Articles about Drupal
Some modules use the same hook and therefore are 'called' in succession. Sometimes you would like (need) a particular module to fire after or before other modules. An example is the XML site map module that would best fire after the pathauto module to ensure that the site map contains the final version of the urls used for pages in your site. There are a number of ways to manage this -
When you first install Drupal it creates the master user (1) - this should ideally not be used to create content and it is good practice to create a new user for administrative purposes (not called admin but with an equivalent set of permissions) and an administrators group so that the super user doesn't get used - it may even be worth blocking the super user once you have done that. But be aware that some modules need to impersonate that user. If you want to restrict login for that user you can create an Access Rule to deny Admin for user name - this will effectively disallow logging in as Admin.
Issue: In a Drupal site a logged in user gets a 403 page (access denied) if they browse to the user/login page. Well? (I hear you ask) Why do you want to see the login page if you are logged in?? Good question - but it is not really an error or an access denial issue is it - it is more a 'user path/flow' issue. A good solution would be to see the user's own profile page.
One of the first steps to setting up a new Drupal site is to setup the regular Cron job. Hosting services vary in their support for cron and the usual methods (such as wget, curl etc). This post explores options to configure cron on a hosted server.
When you develop CMS sites it is best practice to have local development copies as opposed to working directly on the live production server. If you have multiple such sites on a WAMP install you will need to mange cron to keep these up to date. In this post we look at a number of options available to you.
It is easy to forget that the files in your web site are visible to anyone even if they are not linked to or are not files normally requested. In this post we look at how to use the.htaccess file to control access to your site.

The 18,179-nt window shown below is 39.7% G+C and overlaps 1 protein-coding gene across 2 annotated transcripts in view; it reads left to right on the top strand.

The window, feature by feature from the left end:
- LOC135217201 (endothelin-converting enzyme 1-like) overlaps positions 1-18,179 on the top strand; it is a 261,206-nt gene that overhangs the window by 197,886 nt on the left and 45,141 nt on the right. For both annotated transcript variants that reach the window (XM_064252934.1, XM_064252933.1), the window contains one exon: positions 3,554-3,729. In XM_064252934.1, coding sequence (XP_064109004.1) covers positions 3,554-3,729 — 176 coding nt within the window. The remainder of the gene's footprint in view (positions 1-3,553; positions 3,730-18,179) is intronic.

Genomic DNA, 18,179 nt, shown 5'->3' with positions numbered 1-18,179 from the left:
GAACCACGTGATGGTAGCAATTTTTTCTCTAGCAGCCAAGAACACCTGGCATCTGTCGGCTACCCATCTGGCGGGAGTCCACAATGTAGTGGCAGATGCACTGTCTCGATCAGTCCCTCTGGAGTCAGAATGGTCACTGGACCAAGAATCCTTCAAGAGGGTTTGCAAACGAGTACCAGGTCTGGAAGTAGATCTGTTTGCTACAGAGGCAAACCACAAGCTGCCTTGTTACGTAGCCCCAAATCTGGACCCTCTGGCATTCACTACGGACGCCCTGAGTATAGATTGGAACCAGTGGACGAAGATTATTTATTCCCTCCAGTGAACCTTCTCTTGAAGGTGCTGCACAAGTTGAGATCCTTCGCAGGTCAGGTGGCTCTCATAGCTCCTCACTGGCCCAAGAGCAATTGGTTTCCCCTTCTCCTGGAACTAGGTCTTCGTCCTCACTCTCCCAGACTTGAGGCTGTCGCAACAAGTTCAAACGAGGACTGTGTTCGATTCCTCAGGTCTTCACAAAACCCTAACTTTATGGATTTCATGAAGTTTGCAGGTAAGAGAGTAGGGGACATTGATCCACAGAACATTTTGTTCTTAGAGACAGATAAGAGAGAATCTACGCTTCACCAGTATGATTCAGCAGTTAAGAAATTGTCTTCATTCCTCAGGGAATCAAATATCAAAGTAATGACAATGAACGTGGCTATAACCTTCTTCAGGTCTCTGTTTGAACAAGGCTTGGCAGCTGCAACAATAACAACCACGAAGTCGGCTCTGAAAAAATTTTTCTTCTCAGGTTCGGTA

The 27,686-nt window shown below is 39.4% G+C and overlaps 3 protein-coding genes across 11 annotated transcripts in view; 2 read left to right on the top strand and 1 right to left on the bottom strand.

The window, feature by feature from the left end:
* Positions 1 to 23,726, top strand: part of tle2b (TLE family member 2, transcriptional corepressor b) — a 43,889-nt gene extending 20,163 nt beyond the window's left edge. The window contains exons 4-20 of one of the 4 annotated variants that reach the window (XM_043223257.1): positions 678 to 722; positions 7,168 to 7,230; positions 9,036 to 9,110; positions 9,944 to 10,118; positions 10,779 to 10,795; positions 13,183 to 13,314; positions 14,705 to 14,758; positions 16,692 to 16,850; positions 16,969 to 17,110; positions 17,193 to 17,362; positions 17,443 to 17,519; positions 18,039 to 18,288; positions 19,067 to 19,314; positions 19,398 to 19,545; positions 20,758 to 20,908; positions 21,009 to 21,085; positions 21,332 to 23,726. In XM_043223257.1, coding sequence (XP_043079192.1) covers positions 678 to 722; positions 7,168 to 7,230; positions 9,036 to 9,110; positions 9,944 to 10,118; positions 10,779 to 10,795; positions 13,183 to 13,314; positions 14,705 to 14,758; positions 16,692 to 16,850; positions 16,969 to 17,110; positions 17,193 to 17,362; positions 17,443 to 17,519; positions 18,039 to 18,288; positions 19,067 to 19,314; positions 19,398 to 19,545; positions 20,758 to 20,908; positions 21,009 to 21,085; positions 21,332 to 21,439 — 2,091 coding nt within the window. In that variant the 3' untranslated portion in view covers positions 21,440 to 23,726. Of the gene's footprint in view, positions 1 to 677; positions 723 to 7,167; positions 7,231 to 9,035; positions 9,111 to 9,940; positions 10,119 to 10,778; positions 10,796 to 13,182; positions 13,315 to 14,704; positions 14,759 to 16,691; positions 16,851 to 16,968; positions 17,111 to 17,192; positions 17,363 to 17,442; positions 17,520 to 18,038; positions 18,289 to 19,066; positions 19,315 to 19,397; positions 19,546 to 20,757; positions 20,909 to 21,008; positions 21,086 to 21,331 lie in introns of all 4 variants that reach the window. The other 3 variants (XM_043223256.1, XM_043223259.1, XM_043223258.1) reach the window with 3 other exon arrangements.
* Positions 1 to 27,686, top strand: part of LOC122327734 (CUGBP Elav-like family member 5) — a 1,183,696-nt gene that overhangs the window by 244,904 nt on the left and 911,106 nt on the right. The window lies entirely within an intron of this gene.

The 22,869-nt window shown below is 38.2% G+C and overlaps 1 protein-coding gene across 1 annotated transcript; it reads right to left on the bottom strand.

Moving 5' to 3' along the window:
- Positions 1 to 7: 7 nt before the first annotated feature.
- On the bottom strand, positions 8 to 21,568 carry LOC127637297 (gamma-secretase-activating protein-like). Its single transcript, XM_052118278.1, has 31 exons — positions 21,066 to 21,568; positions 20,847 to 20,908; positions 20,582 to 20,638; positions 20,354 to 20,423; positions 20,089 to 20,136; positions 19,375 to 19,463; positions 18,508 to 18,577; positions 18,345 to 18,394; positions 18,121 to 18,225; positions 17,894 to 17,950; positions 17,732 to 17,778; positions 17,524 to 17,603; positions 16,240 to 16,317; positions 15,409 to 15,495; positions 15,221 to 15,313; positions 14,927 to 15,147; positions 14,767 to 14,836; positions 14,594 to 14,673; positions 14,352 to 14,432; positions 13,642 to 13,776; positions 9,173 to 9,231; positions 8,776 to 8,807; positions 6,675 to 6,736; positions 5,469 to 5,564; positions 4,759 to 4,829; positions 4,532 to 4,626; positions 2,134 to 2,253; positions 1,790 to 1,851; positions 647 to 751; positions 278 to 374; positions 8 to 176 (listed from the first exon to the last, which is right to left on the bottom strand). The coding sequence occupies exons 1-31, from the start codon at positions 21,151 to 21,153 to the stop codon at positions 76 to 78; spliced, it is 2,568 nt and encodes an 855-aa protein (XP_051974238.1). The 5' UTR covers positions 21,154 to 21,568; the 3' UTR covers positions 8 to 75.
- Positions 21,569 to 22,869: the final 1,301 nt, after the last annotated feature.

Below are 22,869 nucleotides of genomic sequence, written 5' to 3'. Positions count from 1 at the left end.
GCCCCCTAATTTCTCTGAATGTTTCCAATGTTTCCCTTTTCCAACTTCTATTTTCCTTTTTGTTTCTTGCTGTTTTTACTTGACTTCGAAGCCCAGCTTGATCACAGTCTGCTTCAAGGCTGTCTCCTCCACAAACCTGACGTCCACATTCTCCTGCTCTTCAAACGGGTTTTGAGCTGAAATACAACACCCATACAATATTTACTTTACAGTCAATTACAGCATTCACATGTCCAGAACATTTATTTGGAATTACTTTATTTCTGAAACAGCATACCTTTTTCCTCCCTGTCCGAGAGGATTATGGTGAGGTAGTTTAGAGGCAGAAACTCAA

Although we do build solutions for our clients from the ground up, we increasingly base our IT solutions on standard content management systems (CMS) such as WordPress (for simple sites and blogs) and Drupal (for more complex and tailored solutions)
We provide solutions for our customers based on standard open source content management systems such as WordPress and Drupal. These powerful solutions enable us to rapidly develop rich and attractive websites that our clients can manage.
One of the trends these days is to lose the www. from your domain name.
Arguments for are usability (e.g. you don't have as much typing to do - it is easier to not have to say dubyadubyadubya every time you give out your web address).
There are counter arguments of course to do with cookie control and sites that have sub-domains etc.
What is important though is that you choose one and stick to it. In any event you should decide for one and not allow both.
Supporting both will cause duplicate content in Google and you may suffer in SEO terms.
I use the .htaccess file a lot on hosted servers. On our own servers I prefer to use the httpd.conf as it performs better and is not reevaluated on every request. But if you are on a hosted server the .htaccess is your earliest port of call for handling incoming traffic and can be more efficient than using modules for certain tasks. One common gotcha is how to discard the querystring for a redirect.
Quick note: On a site I worked on recently I made a change to the Pathauto settings and needed to create a load of Redirects for previous URLs. Fortunately there is a quick way to do this using wildcards in the htaccess.
I plan to put together a comprehensive Golive check sheet covering SEO and site setup generally - but in the meantime here are some useful steps to remember:
Creating a multi-site set-up on your local server or development PC is a must for local development and testing.
A handy practice is to set up one drupal installation and then create your development sites as individual sites on a multi-site set-up.
One of the most frequently asked questions for a new Drupal installation is - How do I get the search box to show? The answer is go to Modules and locate the search module in the core modules and enable it - it is disabled by default. Another gotcha here is checking your permissions and ensuring that users have access to search and other facilities.
To be able to add an image field to a content node that will be displayed in the node and as a thumbnail in the listings.
See http://www.blip.tv/file/316842 for a good tutorial
The tutorial covers it well but is for 5.x so the following updates are required to do it in 6.x.
Some of the functionality will be in the core of 7.x.